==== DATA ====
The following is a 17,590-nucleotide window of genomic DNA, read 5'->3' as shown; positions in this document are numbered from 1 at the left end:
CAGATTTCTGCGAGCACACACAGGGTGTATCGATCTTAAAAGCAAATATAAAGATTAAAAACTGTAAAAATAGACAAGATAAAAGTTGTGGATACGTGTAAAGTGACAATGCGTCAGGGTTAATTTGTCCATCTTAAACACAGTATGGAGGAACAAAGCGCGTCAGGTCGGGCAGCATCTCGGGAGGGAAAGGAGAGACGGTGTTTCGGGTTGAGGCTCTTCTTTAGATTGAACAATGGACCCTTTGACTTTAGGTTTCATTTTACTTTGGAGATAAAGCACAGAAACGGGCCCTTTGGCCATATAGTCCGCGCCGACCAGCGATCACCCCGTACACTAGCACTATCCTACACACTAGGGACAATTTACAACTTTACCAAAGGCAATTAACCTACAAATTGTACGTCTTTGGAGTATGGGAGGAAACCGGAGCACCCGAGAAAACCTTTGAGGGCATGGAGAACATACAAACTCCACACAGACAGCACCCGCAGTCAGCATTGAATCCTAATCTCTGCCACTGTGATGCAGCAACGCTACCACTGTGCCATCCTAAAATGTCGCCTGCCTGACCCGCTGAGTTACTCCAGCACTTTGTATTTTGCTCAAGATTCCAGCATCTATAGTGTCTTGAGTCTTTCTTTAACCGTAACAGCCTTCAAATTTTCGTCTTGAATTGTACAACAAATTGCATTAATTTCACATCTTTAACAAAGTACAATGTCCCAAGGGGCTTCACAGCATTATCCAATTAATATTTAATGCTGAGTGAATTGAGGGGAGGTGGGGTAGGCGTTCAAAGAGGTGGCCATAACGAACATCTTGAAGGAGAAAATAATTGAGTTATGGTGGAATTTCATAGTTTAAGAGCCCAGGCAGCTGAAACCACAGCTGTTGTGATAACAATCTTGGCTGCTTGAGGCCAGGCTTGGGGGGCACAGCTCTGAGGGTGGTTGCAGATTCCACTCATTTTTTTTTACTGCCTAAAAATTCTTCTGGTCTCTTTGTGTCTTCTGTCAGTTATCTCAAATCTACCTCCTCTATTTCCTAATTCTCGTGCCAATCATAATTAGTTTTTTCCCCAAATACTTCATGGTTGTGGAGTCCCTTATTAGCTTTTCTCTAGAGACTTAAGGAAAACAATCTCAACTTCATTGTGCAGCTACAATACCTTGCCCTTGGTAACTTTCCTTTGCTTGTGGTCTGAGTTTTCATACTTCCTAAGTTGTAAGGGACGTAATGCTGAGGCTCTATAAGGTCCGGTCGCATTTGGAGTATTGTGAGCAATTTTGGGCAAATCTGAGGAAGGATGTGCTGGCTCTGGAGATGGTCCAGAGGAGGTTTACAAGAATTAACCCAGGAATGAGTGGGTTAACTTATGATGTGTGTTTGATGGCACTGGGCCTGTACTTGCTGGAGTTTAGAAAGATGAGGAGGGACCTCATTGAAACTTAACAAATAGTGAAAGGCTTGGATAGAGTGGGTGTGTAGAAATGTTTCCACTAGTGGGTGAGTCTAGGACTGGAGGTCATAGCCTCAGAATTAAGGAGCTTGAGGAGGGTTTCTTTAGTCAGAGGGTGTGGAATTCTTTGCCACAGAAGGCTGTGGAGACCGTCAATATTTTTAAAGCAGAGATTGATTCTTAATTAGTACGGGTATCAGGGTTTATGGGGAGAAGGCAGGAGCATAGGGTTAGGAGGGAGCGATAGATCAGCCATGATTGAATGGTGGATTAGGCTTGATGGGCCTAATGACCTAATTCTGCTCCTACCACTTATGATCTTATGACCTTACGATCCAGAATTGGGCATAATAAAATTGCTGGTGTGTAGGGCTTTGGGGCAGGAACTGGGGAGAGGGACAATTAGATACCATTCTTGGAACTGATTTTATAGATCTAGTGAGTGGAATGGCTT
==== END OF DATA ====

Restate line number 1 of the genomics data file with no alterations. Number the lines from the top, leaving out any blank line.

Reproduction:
The following is a 17,590-nucleotide window of genomic DNA, read 5'->3' as shown; positions in this document are numbered from 1 at the left end: